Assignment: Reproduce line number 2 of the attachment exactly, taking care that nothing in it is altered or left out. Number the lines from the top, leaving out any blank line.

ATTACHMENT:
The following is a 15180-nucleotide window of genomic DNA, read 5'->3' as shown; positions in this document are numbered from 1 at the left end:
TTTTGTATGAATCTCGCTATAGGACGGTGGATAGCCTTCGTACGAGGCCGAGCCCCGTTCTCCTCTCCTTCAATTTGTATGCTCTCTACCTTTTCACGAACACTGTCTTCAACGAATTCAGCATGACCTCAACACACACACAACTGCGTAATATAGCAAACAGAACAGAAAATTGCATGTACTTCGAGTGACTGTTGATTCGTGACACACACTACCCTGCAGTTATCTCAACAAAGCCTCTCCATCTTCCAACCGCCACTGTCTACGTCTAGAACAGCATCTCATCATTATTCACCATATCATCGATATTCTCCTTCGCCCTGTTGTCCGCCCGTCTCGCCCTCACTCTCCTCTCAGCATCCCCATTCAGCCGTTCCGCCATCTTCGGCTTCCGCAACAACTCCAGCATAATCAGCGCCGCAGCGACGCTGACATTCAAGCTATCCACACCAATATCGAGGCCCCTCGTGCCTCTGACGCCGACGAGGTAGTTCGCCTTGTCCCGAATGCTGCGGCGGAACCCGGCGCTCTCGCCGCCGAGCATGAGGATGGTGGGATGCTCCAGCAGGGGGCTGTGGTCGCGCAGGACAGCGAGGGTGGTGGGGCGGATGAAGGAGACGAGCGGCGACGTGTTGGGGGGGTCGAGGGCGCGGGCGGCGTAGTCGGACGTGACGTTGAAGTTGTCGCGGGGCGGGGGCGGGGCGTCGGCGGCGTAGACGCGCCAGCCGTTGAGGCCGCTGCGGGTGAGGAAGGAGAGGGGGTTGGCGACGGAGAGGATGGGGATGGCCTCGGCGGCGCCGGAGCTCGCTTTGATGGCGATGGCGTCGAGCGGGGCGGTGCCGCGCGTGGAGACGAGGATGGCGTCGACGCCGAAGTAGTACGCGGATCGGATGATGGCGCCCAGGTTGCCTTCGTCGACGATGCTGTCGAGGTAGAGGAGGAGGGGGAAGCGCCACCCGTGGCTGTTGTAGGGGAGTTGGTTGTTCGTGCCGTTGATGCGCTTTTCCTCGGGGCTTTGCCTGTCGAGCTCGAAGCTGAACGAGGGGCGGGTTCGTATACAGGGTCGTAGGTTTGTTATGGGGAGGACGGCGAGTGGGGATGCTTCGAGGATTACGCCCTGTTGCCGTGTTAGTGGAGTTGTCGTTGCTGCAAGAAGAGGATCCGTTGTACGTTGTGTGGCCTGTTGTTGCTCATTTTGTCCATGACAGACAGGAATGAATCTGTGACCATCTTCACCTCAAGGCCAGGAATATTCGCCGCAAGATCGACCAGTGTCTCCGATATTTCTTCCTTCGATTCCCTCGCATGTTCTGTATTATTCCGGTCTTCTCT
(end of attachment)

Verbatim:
TTTTGTATGAATCTCGCTATAGGACGGTGGATAGCCTTCGTACGAGGCCGAGCCCCGTTCTCCTCTCCTTCAATTTGTATGCTCTCTACCTTTTCACGAACACTGTCTTCAACGAATTCAGCATGACCTCAACACACACACAACTGCGTAATATAGCAAACAGAACAGAAAATTGCATGTACTTCGAGTGACTGTTGATTCGTGACACACACTACCCTGCAGTTATCTCAACAAAGCCTCTCCATCTTCCAACCGCCACTGTCTACGTCTAGAACAGCATCTCATCATTATTCACCATATCATCGATATTCTCCTTCGCCCTGTTGTCCGCCCGTCTCGCCCTCACTCTCCTCTCAGCATCCCCATTCAGCCGTTCCGCCATCTTCGGCTTCCGCAACAACTCCAGCATAATCAGCGCCGCAGCGACGCTGACATTCAAGCTATCCACACCAATATCGAGGCCCCTCGTGCCTCTGACGCCGACGAGGTAGTTCGCCTTGTCCCGAATGCTGCGGCGGAACCCGGCGCTCTCGCCGCCGAGCATGAGGATGGTGGGATGCTCCAGCAGGGGGCTGTGGTCGCGCAGGACAGCGAGGGTGGTGGGGCGGATGAAGGAGACGAGCGGCGACGTGTTGGGGGGGTCGAGGGCGCGGGCGGCGTAGTCGGACGTGACGTTGAAGTTGTCGCGGGGCGGGGGCGGGGCGTCGGCGGCGTAGACGCGCCAGCCGTTGAGGCCGCTGCGGGTGAGGAAGGAGAGGGGGTTGGCGACGGAGAGGATGGGGATGGCCTCGGCGGCGCCGGAGCTCGCTTTGATGGCGATGGCGTCGAGCGGGGCGGTGCCGCGCGTGGAGACGAGGATGGCGTCGACGCCGAAGTAGTACGCGGATCGGATGATGGCGCCCAGGTTGCCTTCGTCGACGATGCTGTCGAGGTAGAGGAGGAGGGGGAAGCGCCACCCGTGGCTGTTGTAGGGGAGTTGGTTGTTCGTGCCGTTGATGCGCTTTTCCTCGGGGCTTTGCCTGTCGAGCTCGAAGCTGAACGAGGGGCGGGTTCGTATACAGGGTCGTAGGTTTGTTATGGGGAGGACGGCGAGTGGGGATGCTTCGAGGATTACGCCCTGTTGCCGTGTTAGTGGAGTTGTCGTTGCTGCAAGAAGAGGATCCGTTGTACGTTGTGTGGCCTGTTGTTGCTCATTTTGTCCATGACAGACAGGAATGAATCTGTGACCATCTTCACCTCAAGGCCAGGAATATTCGCCGCAAGATCGACCAGTGTCTCCGATATTTCTTCCTTCGATTCCCTCGCATGTTCTGTATTATTCCGGTCTTCTCT